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Battery powered cars proving a hit with Brits

September sales figures from the Society of Motor Manufacturers and Traders show a staggering 236.4% increase in pure electric models registered, albeit from a low point 12 months earlier.
But their sales would have been higher if manufacturers had supplied more and there is now a waiting list for the lowest carbon emissions models.
Mercedes-Benz were the most surprising brand improvement last month with almost 30,400 sales moving them into second place behind Ford on just over 32,500 and BMW was third with 27,834 registrations, ousting Vauxhall into fourth place with 27,403 models.
There were still ten-times as many diesel models sold in September but their downward slide continued with 20.3% dip to record the 30th consecutive month of dropping.
Petrol models notched a 4.5% increase to 224,828 among the 343,255 new cars registered and recorded by the SMMT.
Mike Hawes, SMMT Chief Executive, said, “September’s modest growth belies the ongoing downward trend we’ve seen over the past 30 months.

“We expected to see a more significant increase in September, similar to those seen in France, Germany, Italy and Spain, given the negative effect WLTP had on all European markets last year. Instead, consumer confidence is being undermined by political and economic uncertainty. We need to restore stability to the market which means avoiding a ‘no deal’ Brexit and, moreover, agreeing a future relationship with the EU that avoids tariffs and barriers that could increase prices and reduce buyer choice.”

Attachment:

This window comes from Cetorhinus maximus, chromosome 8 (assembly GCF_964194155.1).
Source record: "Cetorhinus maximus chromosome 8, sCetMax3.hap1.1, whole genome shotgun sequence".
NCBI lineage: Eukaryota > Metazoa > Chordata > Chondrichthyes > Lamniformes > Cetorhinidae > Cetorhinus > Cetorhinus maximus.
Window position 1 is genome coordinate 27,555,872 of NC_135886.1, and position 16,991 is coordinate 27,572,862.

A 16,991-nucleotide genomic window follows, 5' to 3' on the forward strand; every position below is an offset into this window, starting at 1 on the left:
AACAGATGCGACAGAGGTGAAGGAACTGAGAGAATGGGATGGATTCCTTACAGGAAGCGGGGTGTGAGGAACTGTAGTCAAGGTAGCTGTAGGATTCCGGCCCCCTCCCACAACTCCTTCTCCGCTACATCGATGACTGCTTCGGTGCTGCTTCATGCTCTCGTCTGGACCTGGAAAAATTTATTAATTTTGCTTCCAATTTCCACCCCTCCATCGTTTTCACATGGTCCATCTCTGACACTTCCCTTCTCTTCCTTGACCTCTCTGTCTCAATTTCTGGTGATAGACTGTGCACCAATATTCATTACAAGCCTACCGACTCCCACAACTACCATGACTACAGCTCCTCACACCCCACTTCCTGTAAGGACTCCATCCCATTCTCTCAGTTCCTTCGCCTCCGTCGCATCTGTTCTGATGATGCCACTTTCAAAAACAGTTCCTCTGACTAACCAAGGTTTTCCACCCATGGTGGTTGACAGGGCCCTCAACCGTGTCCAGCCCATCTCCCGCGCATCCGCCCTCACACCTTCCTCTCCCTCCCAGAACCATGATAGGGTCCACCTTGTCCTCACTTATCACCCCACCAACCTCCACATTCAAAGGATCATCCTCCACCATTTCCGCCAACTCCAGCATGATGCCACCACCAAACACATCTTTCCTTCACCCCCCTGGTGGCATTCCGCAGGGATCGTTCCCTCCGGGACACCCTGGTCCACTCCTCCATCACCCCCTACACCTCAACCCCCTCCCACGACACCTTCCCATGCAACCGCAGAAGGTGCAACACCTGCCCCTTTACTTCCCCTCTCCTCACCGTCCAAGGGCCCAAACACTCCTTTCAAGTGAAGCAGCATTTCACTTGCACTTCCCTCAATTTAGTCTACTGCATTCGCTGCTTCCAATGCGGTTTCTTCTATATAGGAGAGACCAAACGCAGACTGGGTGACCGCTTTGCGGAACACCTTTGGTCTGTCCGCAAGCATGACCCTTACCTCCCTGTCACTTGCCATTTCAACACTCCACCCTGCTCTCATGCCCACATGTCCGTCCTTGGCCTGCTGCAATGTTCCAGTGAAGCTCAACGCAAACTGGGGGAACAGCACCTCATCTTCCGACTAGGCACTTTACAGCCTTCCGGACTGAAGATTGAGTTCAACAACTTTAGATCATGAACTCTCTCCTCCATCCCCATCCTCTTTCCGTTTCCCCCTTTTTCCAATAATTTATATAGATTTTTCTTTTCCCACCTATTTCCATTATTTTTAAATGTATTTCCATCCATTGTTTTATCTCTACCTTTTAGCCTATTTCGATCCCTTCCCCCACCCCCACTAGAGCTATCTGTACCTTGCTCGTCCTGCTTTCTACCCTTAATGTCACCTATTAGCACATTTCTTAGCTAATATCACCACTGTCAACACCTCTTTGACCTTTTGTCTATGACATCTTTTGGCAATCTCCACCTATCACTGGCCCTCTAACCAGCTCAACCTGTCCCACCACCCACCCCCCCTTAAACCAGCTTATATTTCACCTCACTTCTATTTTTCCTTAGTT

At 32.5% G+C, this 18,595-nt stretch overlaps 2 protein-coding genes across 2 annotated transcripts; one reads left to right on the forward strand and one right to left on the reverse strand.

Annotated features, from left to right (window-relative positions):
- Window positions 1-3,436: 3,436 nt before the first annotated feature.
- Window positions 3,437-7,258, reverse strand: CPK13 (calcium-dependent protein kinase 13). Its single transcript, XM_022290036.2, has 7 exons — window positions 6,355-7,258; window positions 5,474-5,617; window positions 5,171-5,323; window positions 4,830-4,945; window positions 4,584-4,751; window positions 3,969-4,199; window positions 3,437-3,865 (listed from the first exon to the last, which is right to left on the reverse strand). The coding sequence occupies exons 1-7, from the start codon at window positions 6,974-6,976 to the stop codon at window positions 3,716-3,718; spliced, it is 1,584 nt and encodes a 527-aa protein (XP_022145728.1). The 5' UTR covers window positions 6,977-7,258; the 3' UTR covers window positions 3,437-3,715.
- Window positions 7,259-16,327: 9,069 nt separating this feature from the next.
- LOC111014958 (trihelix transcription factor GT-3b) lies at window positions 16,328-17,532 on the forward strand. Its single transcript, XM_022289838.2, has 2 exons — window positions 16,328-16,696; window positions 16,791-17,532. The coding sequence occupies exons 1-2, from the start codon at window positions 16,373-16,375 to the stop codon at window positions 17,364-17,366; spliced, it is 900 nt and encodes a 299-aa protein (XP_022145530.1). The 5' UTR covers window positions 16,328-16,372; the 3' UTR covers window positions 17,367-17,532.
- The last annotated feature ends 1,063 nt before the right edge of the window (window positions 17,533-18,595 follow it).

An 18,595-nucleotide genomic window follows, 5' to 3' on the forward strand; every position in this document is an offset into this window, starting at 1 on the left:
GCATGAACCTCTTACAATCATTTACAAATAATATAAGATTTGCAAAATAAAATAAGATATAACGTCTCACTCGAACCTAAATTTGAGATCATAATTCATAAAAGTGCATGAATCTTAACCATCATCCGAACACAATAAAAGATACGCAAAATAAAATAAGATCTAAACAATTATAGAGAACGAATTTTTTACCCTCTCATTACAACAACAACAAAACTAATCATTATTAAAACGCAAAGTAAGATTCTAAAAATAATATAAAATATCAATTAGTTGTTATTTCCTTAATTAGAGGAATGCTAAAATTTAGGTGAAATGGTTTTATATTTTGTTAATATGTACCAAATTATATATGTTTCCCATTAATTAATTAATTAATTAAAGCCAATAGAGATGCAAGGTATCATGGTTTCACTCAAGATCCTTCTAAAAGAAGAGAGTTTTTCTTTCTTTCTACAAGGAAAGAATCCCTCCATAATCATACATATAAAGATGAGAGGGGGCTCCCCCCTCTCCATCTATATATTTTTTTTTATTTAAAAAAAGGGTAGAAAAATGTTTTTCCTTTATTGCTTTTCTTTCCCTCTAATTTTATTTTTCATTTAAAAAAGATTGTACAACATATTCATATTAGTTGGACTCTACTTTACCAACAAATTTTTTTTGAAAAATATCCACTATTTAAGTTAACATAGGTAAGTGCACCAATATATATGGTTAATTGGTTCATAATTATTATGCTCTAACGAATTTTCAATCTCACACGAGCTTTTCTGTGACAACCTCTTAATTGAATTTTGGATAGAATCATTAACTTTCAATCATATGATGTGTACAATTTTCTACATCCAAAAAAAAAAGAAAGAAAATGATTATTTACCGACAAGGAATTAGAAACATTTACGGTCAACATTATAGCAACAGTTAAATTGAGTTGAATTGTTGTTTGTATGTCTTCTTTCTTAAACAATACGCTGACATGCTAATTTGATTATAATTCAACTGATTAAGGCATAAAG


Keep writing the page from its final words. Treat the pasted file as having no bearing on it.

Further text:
The UK new car market declined -2.5% in the first three quarters of the year. September saw modest year-on-year growth following a substantial -20.5% decline in the same month in 2018, when new emissions regulations and lack of testing capacity across Europe affected supply.

The growth, representing some 4,421 units, was not enough to recover losses of over 87,000 in last year’s important plate-change month, however, leaving the year-to-date market trailing some 49,000 units behind this time in 2018 and the worst performance over nine months since 2013. It is also in stark contrast to other major European markets, which this September rallied in double digits.

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In Wales, sales dipped very slightly in September to 11,880 new cars.

The top ten were:

  • Ford Fiesta
  • Vauxhall Corsa
  • Ford Focus
  • Ford Kuga
  • Ford Ecosport
  • Nissan Qashqai
  • Toyota Yaris
  • Mercedes A-Class
  • Toyota Aygo
  • Volkswagen Golf
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